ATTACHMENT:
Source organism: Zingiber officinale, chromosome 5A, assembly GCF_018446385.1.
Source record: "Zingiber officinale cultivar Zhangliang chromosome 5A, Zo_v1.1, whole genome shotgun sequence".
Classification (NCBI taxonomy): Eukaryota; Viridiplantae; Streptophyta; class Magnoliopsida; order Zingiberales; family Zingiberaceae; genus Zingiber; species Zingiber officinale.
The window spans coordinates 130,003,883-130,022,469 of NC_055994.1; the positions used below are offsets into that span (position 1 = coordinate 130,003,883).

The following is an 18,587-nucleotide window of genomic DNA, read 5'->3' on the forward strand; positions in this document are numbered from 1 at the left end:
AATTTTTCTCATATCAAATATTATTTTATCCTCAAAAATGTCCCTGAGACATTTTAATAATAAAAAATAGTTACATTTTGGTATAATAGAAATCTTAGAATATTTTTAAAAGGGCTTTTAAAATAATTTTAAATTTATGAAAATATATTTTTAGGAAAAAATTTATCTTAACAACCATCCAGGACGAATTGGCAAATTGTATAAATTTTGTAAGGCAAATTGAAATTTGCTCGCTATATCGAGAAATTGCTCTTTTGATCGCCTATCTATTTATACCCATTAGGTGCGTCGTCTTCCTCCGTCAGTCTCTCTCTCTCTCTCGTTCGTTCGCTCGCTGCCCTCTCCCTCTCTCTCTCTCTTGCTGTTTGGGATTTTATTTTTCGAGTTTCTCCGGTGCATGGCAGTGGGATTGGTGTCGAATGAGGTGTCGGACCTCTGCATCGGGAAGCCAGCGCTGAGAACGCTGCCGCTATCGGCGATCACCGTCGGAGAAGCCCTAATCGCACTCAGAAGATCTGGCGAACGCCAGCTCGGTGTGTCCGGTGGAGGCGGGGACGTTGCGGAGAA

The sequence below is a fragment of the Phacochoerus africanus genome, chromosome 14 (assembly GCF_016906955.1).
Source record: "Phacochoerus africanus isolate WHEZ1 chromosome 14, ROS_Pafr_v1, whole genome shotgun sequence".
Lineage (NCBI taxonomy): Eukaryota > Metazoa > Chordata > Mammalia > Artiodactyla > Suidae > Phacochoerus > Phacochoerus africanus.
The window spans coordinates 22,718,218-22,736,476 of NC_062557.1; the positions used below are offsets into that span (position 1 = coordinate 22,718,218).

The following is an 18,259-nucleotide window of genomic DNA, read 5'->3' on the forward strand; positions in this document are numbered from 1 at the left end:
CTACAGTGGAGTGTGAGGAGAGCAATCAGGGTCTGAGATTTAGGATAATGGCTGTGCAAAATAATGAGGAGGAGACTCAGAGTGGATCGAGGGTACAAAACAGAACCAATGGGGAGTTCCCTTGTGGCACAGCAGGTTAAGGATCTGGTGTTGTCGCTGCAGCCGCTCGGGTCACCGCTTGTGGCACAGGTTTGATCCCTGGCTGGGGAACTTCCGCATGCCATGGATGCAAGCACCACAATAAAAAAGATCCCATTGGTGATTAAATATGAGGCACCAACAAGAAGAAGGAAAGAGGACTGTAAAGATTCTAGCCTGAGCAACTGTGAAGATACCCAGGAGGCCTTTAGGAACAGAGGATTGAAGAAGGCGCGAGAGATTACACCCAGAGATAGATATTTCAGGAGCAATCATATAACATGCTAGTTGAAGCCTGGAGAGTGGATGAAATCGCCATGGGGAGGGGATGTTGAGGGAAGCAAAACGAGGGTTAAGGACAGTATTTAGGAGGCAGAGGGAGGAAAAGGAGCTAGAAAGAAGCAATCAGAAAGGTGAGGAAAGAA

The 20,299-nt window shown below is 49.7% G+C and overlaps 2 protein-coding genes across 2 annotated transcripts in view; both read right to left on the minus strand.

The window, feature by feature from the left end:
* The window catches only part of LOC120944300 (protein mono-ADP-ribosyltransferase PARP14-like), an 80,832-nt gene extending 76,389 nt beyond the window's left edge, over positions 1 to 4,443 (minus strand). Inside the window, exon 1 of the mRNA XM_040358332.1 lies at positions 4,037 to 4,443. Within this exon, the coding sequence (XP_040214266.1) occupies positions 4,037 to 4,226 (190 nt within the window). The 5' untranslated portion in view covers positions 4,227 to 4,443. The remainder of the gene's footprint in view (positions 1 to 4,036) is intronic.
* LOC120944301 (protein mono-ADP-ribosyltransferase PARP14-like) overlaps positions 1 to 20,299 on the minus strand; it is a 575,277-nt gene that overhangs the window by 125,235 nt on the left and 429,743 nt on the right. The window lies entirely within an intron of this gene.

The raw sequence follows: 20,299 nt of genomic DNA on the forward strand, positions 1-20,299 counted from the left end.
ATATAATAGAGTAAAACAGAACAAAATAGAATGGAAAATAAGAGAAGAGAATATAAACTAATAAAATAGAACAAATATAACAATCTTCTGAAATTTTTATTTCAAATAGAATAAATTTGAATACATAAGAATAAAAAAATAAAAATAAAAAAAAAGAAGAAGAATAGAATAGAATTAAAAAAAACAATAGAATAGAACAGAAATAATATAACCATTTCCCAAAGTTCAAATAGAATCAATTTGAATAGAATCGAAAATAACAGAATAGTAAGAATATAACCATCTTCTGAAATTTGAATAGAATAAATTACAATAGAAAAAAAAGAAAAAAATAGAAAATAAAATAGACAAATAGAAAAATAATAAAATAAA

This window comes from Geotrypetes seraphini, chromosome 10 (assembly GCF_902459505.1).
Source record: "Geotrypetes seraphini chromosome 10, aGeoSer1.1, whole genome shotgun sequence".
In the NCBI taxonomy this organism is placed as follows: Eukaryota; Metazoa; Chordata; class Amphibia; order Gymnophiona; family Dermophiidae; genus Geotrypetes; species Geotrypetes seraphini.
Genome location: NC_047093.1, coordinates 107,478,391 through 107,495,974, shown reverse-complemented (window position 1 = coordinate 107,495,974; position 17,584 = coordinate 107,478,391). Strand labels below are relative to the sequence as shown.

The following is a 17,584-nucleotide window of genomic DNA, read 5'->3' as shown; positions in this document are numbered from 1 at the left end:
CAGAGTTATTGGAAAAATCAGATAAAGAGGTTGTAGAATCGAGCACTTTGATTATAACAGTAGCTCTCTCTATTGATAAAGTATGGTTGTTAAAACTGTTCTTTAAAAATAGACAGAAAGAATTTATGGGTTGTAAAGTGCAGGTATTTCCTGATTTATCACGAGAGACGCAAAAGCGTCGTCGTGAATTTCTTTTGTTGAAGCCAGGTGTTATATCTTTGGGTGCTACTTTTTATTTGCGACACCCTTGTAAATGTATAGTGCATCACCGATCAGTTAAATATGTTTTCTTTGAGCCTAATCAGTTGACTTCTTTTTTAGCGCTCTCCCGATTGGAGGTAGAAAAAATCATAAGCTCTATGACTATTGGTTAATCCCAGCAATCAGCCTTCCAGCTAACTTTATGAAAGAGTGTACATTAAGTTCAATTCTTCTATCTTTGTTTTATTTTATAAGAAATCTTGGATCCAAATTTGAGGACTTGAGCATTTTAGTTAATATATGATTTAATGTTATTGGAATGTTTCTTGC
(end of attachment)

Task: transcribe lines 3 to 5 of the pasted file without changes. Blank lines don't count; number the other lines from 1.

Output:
Classification (NCBI taxonomy): Eukaryota; Viridiplantae; Streptophyta; class Magnoliopsida; order Zingiberales; family Zingiberaceae; genus Zingiber; species Zingiber officinale.
The window spans coordinates 130,003,883-130,022,469 of NC_055994.1; the positions used below are offsets into that span (position 1 = coordinate 130,003,883).

The following is an 18,587-nucleotide window of genomic DNA, read 5'->3' on the forward strand; positions in this document are numbered from 1 at the left end: